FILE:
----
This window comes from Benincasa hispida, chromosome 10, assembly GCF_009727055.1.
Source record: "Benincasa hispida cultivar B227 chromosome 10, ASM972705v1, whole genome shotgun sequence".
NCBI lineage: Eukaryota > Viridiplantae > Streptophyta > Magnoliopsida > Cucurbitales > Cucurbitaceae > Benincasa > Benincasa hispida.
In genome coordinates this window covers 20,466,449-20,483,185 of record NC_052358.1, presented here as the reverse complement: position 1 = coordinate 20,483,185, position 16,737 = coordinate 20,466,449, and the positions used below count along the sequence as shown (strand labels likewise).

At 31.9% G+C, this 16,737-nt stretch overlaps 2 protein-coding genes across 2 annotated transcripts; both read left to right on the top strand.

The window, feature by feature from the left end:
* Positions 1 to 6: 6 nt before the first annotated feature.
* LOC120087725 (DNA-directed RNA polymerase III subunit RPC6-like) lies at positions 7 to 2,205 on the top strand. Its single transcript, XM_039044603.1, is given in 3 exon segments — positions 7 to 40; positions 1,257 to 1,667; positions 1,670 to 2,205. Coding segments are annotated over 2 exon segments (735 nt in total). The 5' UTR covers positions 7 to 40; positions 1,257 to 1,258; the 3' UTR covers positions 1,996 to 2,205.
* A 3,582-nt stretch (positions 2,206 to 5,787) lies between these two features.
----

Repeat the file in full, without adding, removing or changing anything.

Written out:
This window comes from Benincasa hispida, chromosome 10, assembly GCF_009727055.1.
Source record: "Benincasa hispida cultivar B227 chromosome 10, ASM972705v1, whole genome shotgun sequence".
NCBI lineage: Eukaryota > Viridiplantae > Streptophyta > Magnoliopsida > Cucurbitales > Cucurbitaceae > Benincasa > Benincasa hispida.
In genome coordinates this window covers 20,466,449-20,483,185 of record NC_052358.1, presented here as the reverse complement: position 1 = coordinate 20,483,185, position 16,737 = coordinate 20,466,449, and the positions used below count along the sequence as shown (strand labels likewise).

At 31.9% G+C, this 16,737-nt stretch overlaps 2 protein-coding genes across 2 annotated transcripts; both read left to right on the top strand.

The window, feature by feature from the left end:
* Positions 1 to 6: 6 nt before the first annotated feature.
* LOC120087725 (DNA-directed RNA polymerase III subunit RPC6-like) lies at positions 7 to 2,205 on the top strand. Its single transcript, XM_039044603.1, is given in 3 exon segments — positions 7 to 40; positions 1,257 to 1,667; positions 1,670 to 2,205. Coding segments are annotated over 2 exon segments (735 nt in total). The 5' UTR covers positions 7 to 40; positions 1,257 to 1,258; the 3' UTR covers positions 1,996 to 2,205.
* A 3,582-nt stretch (positions 2,206 to 5,787) lies between these two features.